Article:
But those of the nanny state could not leave it alone, they had to inject themselves in the name of fairness and kill off the jobs. I’ve always felt self-serve gasoline was a direct result of minimum wage laws. When it became too expensive to hire a kid to pump gas, the service stations came up with an alternative. So the feel good group looked in the mirror and congratulated themselves for their good deeds and the young people lost employment opportunities. Unintended consequences have had a major effect on California.

Is there an answer to California’s problems?  I would like to think the answer is a trend toward personal responsibility and less government intervention.  I like the idea that a government that governs least, governs best.

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John B. Greet October 10, 2012 at 07:42 AM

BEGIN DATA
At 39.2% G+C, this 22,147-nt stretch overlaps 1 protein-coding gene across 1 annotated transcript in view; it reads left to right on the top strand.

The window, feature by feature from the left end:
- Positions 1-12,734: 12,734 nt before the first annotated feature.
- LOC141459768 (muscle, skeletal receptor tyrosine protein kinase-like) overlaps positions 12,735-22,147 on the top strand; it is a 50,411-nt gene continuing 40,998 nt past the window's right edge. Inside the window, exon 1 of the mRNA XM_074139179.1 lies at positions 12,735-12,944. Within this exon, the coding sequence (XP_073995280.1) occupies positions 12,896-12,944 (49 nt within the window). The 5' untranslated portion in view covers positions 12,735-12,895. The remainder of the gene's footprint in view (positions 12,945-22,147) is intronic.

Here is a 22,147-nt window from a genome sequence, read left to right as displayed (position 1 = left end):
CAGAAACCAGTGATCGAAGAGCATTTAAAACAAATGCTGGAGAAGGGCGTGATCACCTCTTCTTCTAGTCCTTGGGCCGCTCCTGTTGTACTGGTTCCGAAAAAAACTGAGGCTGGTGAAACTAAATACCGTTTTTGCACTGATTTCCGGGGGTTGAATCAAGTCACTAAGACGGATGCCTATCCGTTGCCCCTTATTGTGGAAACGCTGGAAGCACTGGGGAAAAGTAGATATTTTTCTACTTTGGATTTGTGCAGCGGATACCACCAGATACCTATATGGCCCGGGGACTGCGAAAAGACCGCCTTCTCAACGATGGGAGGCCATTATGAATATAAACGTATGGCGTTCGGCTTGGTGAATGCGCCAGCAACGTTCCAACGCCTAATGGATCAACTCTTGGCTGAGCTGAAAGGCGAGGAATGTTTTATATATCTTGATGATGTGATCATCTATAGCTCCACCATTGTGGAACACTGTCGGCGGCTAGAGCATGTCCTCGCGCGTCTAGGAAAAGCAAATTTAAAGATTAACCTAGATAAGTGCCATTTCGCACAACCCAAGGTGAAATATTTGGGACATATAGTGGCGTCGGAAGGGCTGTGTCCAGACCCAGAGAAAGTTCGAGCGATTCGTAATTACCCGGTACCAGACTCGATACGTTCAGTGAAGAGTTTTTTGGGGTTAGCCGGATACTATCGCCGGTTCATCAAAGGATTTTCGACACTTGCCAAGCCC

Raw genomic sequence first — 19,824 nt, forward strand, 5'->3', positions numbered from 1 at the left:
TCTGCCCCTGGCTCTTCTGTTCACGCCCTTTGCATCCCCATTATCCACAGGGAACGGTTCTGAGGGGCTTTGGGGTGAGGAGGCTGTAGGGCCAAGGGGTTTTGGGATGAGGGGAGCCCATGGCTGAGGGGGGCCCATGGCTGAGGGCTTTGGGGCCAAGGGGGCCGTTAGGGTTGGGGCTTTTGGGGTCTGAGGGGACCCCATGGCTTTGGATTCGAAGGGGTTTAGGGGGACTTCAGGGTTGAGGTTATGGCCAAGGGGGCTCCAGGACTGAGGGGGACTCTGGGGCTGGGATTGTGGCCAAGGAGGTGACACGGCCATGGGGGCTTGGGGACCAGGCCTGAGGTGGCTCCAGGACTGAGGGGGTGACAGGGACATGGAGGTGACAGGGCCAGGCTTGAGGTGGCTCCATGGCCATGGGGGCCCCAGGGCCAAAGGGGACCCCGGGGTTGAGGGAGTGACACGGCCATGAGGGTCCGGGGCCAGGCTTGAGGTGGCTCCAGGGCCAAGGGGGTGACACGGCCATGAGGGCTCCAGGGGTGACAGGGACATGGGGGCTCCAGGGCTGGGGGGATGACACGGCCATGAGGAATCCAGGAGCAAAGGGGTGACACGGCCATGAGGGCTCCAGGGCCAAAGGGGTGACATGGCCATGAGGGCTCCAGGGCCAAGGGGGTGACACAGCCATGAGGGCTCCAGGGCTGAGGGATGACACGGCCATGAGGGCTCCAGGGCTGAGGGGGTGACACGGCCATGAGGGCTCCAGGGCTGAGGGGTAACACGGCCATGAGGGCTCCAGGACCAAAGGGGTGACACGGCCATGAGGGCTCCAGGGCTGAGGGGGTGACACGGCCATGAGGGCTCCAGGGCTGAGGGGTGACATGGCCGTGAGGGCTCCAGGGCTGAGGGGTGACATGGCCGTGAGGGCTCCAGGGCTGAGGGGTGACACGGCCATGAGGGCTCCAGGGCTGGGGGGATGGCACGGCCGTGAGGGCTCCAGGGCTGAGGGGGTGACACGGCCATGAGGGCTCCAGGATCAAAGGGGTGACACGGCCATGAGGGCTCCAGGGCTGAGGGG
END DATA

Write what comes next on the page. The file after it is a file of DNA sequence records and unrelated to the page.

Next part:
mfriedrich: My EO numbers are only slightly different from yours and, to date, Obama has, indeed, signed fewer EO's than any of five immediate predeccessors (Carter - Bush 43) during their own first four full years. Obama still has a few months to go, of course and with any luck they will be his last. http://www.archives.gov/federal-register/executive-orders/disposition.html EO's alone, however, are not the sole guage of a President's level of activity or, in this case hyper-activity. One must also consider the scope and breadth of these orders. I think Obama's are more sweeping and far-reaching than those of his predecessors. The list of EO's establishing various unelected Commissions, Boards, Committees, Task Forces, etc is simply staggering to me and represents, I think, a level of federal government expansion -particularly appointees that are accountable to no one but Obama- that should be of great concern to all of us. Beyond even these, however, Obama's political push to see ACA passed through the Legislature and then to sign and enact it will surely represent the greatest level of of federal government expansion and power since FDR's New Deal.